If your condition doesn’t improve by week 14 of Entyvio treatment, your doctor will likely have you stop the drug.
Subcutaneous dosage schedule
If your doctor prescribes Entyvio subcutaneous injections, you’ll first receive two Entyvio infusions: One to start your treatment, and one 2 weeks later.
Then, you’ll have an Entyvio subcutaneous injection 4 weeks after your second infusion. After this, you’ll have an Entyvio injection every 2 weeks.
Your doctor might switch you to subcutaneous injections if your condition is responding well to Entyvio treatment. If your condition doesn’t improve by week 14 of Entyvio treatment, your doctor will likely have you stop the drug.
Dosage for Crohn’s disease
Entyvio’s recommended infusion schedule for Crohn’s disease is the same as that for ulcerative colitis, described just above under “Infusion dosage schedule.” Entyvio subcutaneous injections are not approved for treating Crohn’s disease.
Questions about Entyvio’s dosing
Below are some common questions about Entyvio’s dosing.
- What if I miss a dose of Entyvio? Entyvio infusions are given at a doctor’s office or clinic. Subcutaneous injections may also be given in your doctor’s office or clinic, or you might be able to inject the drug yourself at home. If you miss an appointment, call your doctor’s office so they can reschedule your appointment as soon as possible. If you’re self-injecting Entyvio and you miss a dose, inject the missed dose as soon as possible. Your next dose should be 2 weeks later. If you aren’t sure whether you injected an entire dose, contact your doctor or local pharmacy, and they can give you instructions.
- Will I need to use Entyvio long term? How long you’ll receive Entyvio depends on how well your condition responds to the drug. It can also depend on whether you have serious side effects from it. The drug is meant to be used long term to manage your symptoms. However, if your condition doesn’t improve by week 14 of Entyvio treatment, your doctor will likely have you stop the drug. Your doctor will carefully monitor you during treatment. They’ll discuss your treatment plan and how long you should take Entyvio.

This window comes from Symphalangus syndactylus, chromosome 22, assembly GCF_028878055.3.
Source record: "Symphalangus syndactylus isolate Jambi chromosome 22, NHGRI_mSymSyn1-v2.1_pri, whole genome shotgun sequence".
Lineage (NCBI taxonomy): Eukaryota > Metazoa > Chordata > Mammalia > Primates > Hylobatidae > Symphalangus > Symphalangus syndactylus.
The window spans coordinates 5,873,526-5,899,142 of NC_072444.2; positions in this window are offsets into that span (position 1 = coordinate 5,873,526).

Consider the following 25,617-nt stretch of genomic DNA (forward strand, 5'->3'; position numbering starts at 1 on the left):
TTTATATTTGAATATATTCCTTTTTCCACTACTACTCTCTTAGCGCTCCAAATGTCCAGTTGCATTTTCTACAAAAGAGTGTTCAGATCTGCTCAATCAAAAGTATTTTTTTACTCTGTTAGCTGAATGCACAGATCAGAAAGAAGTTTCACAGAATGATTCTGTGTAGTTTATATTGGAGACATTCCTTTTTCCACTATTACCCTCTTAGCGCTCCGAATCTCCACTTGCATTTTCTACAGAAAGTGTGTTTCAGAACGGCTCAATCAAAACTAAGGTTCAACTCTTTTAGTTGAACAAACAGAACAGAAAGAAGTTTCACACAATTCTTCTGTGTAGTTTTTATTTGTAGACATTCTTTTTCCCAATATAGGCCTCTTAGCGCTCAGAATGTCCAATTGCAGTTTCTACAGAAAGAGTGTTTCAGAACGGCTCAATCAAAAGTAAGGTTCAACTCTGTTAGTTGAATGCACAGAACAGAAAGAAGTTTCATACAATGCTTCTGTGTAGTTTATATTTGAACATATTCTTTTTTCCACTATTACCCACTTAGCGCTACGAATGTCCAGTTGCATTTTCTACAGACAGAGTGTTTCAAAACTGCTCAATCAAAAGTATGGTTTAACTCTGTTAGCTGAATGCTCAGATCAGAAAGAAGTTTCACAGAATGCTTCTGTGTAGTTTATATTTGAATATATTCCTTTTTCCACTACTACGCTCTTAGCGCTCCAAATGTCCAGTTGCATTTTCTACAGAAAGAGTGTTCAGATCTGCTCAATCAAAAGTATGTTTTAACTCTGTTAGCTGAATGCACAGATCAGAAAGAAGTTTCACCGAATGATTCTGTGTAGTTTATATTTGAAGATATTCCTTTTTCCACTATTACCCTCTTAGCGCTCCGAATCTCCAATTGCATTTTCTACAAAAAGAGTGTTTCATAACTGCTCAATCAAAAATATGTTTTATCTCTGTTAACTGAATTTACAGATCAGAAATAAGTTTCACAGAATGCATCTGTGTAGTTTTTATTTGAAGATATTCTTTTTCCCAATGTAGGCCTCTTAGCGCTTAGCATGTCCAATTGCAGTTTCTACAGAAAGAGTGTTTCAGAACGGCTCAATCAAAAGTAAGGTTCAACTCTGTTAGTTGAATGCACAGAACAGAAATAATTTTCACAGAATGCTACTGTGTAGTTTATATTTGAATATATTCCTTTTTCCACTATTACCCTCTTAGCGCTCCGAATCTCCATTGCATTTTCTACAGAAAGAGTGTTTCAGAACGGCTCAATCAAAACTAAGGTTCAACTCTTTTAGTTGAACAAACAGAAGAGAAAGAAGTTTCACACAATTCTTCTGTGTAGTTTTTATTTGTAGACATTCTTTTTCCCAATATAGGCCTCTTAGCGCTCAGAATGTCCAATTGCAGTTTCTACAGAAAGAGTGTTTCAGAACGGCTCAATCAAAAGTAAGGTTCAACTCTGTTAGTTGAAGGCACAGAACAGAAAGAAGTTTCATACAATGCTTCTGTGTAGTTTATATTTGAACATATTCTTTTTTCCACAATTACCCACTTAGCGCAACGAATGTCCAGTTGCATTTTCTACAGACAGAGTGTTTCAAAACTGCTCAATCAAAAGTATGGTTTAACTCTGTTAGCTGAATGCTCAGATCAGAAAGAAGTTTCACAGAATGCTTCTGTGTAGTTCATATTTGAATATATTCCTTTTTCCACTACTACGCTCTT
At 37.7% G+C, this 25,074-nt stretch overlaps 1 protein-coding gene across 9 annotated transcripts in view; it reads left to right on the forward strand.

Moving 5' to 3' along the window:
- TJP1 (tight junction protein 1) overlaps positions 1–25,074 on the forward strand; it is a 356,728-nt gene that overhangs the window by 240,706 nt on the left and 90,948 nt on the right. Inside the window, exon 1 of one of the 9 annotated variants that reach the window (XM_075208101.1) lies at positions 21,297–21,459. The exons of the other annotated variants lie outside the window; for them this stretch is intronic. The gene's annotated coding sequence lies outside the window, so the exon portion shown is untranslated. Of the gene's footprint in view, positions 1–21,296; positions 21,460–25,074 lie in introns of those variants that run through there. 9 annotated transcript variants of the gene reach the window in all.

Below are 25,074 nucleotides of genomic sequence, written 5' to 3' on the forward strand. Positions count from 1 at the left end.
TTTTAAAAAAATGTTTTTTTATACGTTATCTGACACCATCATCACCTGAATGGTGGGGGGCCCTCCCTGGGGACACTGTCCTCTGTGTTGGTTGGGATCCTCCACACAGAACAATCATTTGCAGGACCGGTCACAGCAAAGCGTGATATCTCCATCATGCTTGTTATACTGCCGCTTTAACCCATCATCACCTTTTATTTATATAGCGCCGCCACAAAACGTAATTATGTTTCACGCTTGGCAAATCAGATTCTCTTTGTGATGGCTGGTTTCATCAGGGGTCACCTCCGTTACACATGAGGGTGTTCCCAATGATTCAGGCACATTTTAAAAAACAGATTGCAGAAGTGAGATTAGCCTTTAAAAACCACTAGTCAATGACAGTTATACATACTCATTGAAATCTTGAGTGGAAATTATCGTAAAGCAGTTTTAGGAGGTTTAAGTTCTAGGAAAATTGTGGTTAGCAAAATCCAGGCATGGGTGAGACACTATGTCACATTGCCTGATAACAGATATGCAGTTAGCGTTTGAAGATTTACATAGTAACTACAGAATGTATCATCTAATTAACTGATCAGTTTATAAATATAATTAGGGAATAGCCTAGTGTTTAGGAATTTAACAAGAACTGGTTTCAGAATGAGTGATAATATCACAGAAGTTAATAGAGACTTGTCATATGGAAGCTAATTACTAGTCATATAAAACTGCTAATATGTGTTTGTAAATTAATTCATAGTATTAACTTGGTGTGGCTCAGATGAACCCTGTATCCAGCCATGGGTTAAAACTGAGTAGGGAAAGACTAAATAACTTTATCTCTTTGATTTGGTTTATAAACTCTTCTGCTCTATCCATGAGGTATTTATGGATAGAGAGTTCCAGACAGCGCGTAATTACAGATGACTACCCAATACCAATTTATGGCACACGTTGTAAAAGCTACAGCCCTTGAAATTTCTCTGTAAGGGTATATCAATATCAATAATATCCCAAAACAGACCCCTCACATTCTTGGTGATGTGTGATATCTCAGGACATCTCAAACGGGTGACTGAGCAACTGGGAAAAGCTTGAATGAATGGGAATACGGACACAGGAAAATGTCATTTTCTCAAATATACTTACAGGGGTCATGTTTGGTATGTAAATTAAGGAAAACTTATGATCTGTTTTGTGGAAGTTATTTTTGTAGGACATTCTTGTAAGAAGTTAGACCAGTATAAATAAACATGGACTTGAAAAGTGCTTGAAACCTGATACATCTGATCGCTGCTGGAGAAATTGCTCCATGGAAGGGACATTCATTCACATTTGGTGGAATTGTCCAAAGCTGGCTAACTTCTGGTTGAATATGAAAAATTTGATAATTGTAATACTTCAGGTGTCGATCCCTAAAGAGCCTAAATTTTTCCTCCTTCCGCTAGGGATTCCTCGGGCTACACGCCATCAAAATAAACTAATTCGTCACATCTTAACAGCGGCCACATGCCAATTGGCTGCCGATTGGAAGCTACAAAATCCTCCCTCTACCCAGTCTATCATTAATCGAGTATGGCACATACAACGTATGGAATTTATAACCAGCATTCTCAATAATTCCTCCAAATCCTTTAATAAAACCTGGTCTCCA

- How long does Entyvio take to work? Entyvio is given in two phases. During the first, called the induction phase, you’ll get three doses of Entyvio over 6 weeks. During the second, called the maintenance phase, you’ll receive Entyvio once every 8 weeks or once every 2 weeks. In studies, most people had significantly fewer symptoms at week 6 of treatment. You may see some symptom relief after your first dose of Entyvio. But it may take several weeks for you to be free of symptoms. If you don’t have significantly reduced symptoms by week 14 of treatment, your doctor will likely have you stop taking Entyvio.
Entyvio may be given as:
- IV infusions, which are injections given slowly into your vein.
- injections under your skin, which are given using a prefilled injection pen or prefilled syringe. This form of Entyvio is only prescribed for ulcerative colitis treatment.
IV infusions are given by a healthcare professional at a doctor’s office or clinic. Entyvio infusions last 30 minutes. Your doctor will monitor you during and after the infusion time. This way, they can make sure you don’t have an allergic reaction, infusion reaction, or other serious reaction to the drug.
Injections under your skin can be given in your doctor’s office or clinic, or you might be able to inject Entyvio yourself at home. You could also have a caregiver inject it for you, such as a family member.
Your doctor or another healthcare professional will show you how to inject Entyvio. It can be injected into your abdomen or thigh. Caregivers can also inject Entyvio into your upper arm.
You should discard your Entyvio injection pen or syringe after each dose, using an
Questions about taking Entyvio
Here’s a list of common questions related to taking Entyvio.
- Should I take Entyvio with food? It doesn’t matter. Entyvio is not affected by whether you’ve eaten.
- Is there a best time of day to receive Entyvio infusions? There’s no specific time of day that’s best to receive Entyvio. It’s important to get your doses according to the schedule prescribed by your doctor.
Questions for your doctor
You may have questions about Entyvio and your treatment plan. It’s important to discuss all your concerns with your doctor.
Here are a few tips that might help guide your discussion:
- Before your appointment, write down questions such as:
- How will Entyvio affect my body, mood, or lifestyle?
- Bring someone with you to your appointment if doing so will help you feel more comfortable.
- If you don’t understand something related to your condition or treatment, ask your doctor to explain it to you.
Remember, your doctor and other healthcare professionals are available to help you. And they want you to get the best care possible. So don’t be afraid to ask questions or offer feedback on your treatment.
Before you start treatment with Entyvio, ask your doctor about the benefits and risks of treatment. Tell them about all your health conditions and any medications you’re currently taking.
These and other considerations are described below.
Taking medications, vaccines, foods, and other things with a certain drug can affect how the drug works. These effects are called interactions.